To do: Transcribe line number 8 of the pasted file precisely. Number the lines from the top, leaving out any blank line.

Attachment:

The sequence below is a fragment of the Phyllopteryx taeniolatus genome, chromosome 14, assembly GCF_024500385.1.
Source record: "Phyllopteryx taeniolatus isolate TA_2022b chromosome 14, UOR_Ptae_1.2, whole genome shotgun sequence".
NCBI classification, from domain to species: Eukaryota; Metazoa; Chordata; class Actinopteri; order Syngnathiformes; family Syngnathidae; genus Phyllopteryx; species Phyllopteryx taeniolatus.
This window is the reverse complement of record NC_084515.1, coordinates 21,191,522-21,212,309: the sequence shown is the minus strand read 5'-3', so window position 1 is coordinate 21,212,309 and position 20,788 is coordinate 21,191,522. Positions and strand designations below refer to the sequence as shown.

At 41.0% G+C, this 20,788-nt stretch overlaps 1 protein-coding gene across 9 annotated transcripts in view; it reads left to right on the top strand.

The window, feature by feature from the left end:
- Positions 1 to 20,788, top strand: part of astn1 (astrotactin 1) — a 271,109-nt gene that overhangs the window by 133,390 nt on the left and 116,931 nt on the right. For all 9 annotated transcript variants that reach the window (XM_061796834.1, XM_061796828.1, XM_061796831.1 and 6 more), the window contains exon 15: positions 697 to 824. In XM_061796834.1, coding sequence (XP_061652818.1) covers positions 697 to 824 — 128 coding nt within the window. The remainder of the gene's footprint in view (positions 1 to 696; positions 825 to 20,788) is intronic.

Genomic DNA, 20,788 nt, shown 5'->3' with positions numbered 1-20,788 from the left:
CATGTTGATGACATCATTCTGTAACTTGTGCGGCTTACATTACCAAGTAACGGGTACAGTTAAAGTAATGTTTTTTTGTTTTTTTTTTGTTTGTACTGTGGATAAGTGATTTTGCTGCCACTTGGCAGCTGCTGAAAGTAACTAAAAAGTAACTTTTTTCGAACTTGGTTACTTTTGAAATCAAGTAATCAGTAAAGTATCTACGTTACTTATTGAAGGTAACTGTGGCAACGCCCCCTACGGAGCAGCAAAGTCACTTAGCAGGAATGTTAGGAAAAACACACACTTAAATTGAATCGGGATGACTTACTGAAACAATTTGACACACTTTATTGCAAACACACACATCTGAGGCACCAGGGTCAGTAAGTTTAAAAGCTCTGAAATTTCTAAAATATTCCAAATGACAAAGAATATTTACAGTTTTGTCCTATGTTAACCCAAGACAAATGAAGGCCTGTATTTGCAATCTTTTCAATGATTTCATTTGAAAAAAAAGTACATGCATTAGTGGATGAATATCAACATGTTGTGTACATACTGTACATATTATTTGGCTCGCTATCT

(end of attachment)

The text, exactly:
Genomic DNA, 20,788 nt, shown 5'->3' with positions numbered 1-20,788 from the left: